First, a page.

After early hiccups in manufacturing, Adverum outlines plans for commercial gene therapy plant in North Carolina hub
After some early hiccups in its manufacturing procedures for its gene therapy drug targeting wet age-related macular degeneration, California biotech Adverum has addressed those concerns and is priming the pump for a commercial launch.
The ocular and other rare disease-focused gene therapy company will invest $80 million in a new cGMP manufacturing facility in North Carolina’s bustling Research Triangle Park that by 2023 will be ready to manufacture commercial supply of ADVM-022, Adverum’s intravitreal therapeutic, the company said Thursday.
The 174,000 square-foot facility will include four 1,000-liter bioreactors, with space for future expansion, and will create more than 200 jobs. In addition to its $80 million investment, Adverum will gain up to $9 million in North Carolina state and local incentives.
“Our new in-house commercial manufacturing facility sets the foundation of our overall manufacturing strategy,” Angela Thedinga, Adverum’s chief technology officer, said in a statement. “Our new site will provide dedicated commercial supply, while we continue to leverage CMO partnerships for flexible clinical and additional commercial supply.”
In 2020, Phase I trial data from ADVM-022 started to turn a corner after some weak readouts in the past. Investigators in May reported that two of three cohorts continued to respond to treatment, with the majority still free of the need for rescue injections, while the third cohort experienced fewer side effects than other anti-VEGF therapeutics.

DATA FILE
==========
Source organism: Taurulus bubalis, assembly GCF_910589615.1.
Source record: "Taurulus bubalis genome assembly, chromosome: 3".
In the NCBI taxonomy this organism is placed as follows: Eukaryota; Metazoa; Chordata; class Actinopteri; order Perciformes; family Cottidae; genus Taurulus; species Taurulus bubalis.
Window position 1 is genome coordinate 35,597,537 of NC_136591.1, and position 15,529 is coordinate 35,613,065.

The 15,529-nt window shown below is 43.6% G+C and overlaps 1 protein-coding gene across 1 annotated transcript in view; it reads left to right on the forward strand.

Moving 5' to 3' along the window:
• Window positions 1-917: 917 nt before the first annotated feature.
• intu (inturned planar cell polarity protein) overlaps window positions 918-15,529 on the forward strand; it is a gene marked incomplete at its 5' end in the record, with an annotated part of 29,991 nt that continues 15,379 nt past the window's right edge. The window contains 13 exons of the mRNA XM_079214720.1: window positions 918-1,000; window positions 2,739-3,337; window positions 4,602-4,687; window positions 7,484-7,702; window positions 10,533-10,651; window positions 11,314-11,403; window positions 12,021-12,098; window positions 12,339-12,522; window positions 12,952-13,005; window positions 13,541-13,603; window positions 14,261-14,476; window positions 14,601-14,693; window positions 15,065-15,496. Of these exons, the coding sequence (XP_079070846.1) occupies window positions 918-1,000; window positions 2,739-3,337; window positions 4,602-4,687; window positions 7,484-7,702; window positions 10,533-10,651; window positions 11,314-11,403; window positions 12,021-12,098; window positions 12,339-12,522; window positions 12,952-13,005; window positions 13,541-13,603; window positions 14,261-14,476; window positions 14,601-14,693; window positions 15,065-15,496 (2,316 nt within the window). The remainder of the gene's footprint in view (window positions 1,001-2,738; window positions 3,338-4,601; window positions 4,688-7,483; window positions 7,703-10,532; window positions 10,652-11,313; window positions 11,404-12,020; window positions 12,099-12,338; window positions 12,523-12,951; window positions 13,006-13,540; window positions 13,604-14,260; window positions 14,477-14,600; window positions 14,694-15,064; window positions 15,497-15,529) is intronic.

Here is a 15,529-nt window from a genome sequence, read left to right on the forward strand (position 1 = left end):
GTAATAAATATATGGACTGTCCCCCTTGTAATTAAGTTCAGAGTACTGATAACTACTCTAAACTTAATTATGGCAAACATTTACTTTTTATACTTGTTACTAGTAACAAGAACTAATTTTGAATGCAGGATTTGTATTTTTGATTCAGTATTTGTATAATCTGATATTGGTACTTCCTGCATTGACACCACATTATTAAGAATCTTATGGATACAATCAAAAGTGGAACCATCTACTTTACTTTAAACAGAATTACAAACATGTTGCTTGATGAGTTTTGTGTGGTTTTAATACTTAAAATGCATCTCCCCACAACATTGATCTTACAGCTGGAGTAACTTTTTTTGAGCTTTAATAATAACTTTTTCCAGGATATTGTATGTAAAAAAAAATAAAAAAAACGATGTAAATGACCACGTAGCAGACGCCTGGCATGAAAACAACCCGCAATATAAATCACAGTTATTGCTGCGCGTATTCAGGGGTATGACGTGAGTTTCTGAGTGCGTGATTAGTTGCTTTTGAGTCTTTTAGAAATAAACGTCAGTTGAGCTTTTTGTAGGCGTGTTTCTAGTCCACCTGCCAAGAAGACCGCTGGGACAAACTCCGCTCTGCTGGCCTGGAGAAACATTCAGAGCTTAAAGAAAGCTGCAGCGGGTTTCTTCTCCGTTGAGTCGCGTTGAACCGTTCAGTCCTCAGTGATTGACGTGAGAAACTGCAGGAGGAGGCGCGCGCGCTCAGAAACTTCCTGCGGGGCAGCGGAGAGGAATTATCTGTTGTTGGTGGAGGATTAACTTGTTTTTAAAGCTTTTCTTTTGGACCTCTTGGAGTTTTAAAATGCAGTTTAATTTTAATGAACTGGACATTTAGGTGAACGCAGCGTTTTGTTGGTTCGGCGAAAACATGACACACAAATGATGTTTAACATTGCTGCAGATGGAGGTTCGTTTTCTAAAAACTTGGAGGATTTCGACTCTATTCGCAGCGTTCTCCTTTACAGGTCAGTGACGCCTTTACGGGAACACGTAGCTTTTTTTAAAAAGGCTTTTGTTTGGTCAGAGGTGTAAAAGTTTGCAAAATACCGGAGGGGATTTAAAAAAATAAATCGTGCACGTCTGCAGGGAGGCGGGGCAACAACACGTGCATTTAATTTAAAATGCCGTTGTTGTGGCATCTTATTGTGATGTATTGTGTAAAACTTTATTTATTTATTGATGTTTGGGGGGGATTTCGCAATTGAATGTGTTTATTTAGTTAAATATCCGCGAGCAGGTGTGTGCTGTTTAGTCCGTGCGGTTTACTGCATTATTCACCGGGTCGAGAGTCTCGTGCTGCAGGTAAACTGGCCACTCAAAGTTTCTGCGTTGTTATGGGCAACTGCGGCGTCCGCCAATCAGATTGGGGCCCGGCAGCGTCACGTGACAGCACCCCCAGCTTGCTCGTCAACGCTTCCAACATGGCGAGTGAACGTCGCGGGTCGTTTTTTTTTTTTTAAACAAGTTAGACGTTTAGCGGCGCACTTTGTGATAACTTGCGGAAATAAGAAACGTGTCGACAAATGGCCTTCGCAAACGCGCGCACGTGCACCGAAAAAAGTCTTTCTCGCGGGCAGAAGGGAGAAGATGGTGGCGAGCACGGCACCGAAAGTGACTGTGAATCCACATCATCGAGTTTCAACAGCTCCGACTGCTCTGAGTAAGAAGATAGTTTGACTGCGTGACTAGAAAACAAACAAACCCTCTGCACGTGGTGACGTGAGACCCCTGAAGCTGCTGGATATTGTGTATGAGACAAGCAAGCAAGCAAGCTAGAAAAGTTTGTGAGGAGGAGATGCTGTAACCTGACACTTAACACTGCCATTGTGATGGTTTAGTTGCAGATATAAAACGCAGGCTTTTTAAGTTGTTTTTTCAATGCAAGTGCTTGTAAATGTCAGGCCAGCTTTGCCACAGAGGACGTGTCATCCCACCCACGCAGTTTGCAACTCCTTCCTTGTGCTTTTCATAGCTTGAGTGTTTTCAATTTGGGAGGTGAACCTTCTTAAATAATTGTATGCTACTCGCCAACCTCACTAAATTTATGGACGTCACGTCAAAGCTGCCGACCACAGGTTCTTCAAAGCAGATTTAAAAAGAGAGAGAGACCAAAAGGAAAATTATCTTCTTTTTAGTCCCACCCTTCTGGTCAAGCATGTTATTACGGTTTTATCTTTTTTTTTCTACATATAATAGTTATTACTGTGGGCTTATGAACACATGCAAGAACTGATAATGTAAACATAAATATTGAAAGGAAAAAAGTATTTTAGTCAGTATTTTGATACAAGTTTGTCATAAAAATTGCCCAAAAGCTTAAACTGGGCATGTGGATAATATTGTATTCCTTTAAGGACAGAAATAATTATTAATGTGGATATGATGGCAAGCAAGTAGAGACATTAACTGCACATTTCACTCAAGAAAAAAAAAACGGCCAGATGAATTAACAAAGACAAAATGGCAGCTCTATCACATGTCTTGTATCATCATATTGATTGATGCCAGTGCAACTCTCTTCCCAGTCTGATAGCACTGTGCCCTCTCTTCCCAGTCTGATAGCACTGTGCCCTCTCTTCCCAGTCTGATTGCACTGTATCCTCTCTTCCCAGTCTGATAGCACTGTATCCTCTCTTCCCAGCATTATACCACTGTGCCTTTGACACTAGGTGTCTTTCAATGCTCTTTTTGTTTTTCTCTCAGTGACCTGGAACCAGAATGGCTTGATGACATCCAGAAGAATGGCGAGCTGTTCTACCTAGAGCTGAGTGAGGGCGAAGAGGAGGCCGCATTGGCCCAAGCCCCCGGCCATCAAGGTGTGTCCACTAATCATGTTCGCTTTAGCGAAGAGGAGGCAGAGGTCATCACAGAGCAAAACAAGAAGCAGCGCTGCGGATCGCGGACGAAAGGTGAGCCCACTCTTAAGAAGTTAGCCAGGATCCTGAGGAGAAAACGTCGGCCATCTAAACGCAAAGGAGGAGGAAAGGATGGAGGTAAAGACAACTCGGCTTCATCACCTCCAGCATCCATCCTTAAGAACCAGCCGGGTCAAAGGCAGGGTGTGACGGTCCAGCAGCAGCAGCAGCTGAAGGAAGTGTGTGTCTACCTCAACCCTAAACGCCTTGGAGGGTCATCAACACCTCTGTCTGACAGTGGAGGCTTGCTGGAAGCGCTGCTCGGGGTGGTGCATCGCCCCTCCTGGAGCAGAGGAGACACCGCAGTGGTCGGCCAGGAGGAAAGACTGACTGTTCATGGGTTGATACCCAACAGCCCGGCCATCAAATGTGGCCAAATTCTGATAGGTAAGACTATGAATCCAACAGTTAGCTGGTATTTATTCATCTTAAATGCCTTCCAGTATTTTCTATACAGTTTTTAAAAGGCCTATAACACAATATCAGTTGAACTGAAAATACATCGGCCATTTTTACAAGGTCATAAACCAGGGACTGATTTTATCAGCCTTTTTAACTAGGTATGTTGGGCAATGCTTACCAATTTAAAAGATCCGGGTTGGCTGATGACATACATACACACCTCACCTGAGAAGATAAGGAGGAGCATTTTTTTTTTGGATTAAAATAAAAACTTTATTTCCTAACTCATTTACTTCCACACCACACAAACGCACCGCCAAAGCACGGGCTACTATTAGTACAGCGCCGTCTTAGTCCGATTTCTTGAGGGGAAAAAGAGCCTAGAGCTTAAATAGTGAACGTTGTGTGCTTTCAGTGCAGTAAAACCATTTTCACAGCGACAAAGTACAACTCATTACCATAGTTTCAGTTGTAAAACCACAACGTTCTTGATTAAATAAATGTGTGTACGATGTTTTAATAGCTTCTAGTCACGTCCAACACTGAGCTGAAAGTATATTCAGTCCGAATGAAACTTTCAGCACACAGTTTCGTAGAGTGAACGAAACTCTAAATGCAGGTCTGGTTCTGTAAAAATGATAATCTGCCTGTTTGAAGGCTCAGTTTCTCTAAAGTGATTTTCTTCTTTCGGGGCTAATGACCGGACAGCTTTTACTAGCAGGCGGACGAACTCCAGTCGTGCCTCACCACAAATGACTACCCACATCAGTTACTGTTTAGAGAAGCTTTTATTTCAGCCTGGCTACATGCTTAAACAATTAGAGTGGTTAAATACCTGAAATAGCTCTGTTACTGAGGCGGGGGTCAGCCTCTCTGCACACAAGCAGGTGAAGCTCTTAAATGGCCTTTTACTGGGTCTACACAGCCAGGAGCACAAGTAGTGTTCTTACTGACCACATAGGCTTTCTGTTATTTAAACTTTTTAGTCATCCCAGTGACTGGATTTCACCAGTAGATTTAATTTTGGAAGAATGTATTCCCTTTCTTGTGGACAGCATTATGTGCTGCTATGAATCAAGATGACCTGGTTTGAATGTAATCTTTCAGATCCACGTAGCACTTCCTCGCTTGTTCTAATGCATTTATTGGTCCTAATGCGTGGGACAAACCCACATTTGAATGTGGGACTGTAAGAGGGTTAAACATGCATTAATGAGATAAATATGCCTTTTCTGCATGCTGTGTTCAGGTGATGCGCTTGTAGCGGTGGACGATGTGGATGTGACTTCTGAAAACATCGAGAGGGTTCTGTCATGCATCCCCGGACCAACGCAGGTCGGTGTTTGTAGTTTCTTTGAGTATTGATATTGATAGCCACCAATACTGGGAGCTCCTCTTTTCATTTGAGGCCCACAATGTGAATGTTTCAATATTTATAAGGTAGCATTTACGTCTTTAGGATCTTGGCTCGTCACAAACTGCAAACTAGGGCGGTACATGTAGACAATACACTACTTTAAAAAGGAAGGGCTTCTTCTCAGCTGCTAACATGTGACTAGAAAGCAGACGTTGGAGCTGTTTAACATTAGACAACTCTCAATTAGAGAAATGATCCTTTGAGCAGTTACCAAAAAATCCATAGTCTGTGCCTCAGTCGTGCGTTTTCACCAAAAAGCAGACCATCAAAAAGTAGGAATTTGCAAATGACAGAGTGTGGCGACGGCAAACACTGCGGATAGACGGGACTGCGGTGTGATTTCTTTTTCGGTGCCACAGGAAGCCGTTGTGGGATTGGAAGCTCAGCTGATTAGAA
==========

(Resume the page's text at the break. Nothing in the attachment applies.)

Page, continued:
The year 2019 was more difficult for the biotech. In April of that year, the FDA imposed a clinical hold on the application to test ADVM-022 in humans, asking Adverum for more data on the chemistry, manufacturing and control process, Endpoints News reported. The hold was lifted shortly after.
Then in September, Adverum revealed data that indicated patients with AMD saw their vision deteriorate when treated with ADVM-022, despite signs that the treatment was improving retinal anatomy. Those patients who saw a vision deterioration lost visual acuity by two letters on average in a 90% confidence interval of -9.1 letters to +5.1 letters, the company reported from the 24-week OPTIC trial.
In late 2019, the biotech also abandoned development of its then-lead experimental drug, ADVM-043, for treating A1AT deficiency.
In a press release announcing Adverum’s new facility, CEO Laurent Fischer was downright bullish on the company’s future.
“We are building a team with exceptional AAV-gene therapy experience and we are thrilled to join the highly-skilled and diverse North Carolina biotech community,” he said. “This state-of-the-art facility will support our commercialization of ADVM-022, the potential first mass marketed gene therapy for wet AMD and DME.”